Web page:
Common Ways to Hold Title in Oregon


An individual may hold title in his or her name alone, whether married or unmarried, e.g., Jane Doe, an individual.  (Adding the words “an individual” is optional.) If the individual is married and is alone in title, the spouse has no right or title except in a dissolution proceeding or upon the death of the individual.


ORS 93.180 provides that a conveyance to a married couple is presumed to create a tenancy by the entirety. This is a survivorship estate as between the two persons, that is, the title held by the couple passes, upon the death of one spouse, to the survivor. No interest passes to the decedent’s estate.

A couple may choose to take title without the survivorship rights of a tenancy by the entirety, that is, as tenants in common, but this election must be stated expressly in the deed to them, e.g., John Doe and Jane Doe as tenants in common.  In a tenancy in common, when one person dies, his or her interest passes by inheritance under the terms of the decedent’s will or by the rules of intestate succession.


ORS 93.180 provides that persons who are unmarried and take title together are presumed to be tenants in common, that is, each has an equal undivided interest in the property, but this may be spelled out, e.g., John Doe, Fred Jones, and Mary May, each as to an undivided one-third interest, as tenants in common.  The fractions may vary as between the parties, if stated expressly.


ORS 93.180 provides that two or more individuals may take title in a survivorship estate. For two people who are unmarried, the election of a survivorship estate must be stated expressly in the deed, e.g., John Doe, Fred Jones, and Mary May, each as to an undivided one-third interest with rights of survivorship.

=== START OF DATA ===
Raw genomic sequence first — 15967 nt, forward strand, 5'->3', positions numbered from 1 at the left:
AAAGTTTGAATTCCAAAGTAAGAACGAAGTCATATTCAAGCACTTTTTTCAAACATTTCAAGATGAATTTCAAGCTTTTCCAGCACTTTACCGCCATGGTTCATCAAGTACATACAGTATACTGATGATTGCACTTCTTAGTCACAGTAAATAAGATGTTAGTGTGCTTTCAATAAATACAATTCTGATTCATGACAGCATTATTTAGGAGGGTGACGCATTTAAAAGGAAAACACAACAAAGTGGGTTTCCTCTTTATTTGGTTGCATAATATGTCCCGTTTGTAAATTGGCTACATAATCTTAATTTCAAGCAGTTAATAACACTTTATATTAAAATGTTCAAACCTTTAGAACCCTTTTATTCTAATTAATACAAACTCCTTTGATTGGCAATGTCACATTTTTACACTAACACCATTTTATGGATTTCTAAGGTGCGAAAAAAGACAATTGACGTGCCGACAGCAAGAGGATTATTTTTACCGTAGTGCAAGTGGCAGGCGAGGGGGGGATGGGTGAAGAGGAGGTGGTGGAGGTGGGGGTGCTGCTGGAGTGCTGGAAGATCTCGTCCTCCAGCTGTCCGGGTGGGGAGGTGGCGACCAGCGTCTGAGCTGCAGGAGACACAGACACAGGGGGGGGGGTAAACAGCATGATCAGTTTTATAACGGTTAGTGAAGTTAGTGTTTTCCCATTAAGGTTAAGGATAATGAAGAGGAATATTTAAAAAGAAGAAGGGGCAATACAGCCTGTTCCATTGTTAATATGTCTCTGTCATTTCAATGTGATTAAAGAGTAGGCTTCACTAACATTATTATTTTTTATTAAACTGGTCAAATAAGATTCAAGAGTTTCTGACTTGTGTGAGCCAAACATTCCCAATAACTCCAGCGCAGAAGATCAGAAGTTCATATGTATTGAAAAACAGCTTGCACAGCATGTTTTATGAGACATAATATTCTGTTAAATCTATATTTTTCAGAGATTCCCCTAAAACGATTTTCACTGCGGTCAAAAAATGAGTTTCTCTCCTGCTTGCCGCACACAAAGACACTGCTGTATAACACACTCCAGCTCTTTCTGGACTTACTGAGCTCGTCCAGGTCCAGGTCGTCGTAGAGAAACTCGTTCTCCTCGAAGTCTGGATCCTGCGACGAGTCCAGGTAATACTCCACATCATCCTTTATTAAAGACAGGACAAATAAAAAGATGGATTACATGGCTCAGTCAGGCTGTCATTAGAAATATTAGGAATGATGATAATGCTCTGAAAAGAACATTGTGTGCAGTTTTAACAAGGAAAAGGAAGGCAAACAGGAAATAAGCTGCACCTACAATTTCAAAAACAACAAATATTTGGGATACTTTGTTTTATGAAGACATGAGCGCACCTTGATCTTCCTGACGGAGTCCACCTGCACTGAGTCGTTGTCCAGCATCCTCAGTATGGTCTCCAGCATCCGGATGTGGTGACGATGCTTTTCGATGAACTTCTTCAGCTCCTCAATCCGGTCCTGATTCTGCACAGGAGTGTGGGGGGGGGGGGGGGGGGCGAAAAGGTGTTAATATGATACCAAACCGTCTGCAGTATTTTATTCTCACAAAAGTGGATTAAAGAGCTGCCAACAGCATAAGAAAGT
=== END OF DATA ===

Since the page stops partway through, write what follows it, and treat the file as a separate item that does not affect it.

ORS 106.300 to 106.340 (because of the Oregon Family Fairness Act), two persons of the same sex may register themselves in a domestic partnership, provided that neither person is married or registered in a different domestic partnership. Two persons registered in an Oregon domestic partnership are afforded the same privileges, immunities, rights, and benefits afforded to married persons.

An Oregon domestic partnership couple may take title as tenants in common or with rights of survivorship, but should state their election expressly in their deed, e.g., John Doe and Fred Jones as tenants in common or John Doe and Fred Jones as Oregon registered domestic partners with the right of survivorship.


A trust is an arrangement whereby legal title to the property is transferred by the grantor to a person called a trustee, to be held and managed by that person for the benefit of the people specified in the trust agreement, called beneficiaries, e.g., Mary May as Trustee of the Mary May Trust under Trust Agreement Dated January 1, 2015.


A recognized legal entity may hold title to real property in its legal name. Examples of legal entities include a general partnership, a limited partnership, a limited liability company and a corporation. (There are others besides these.) An entity should take title in its legal name as established in its state of origin.

The above summaries are some of the ways to take title to real property in Oregon and are provided for informational purposes only.  There are significant tax and legal consequences on how to hold title.
It is recommend contacting an Attorney and/or CPA for specific advice on how to hold title.

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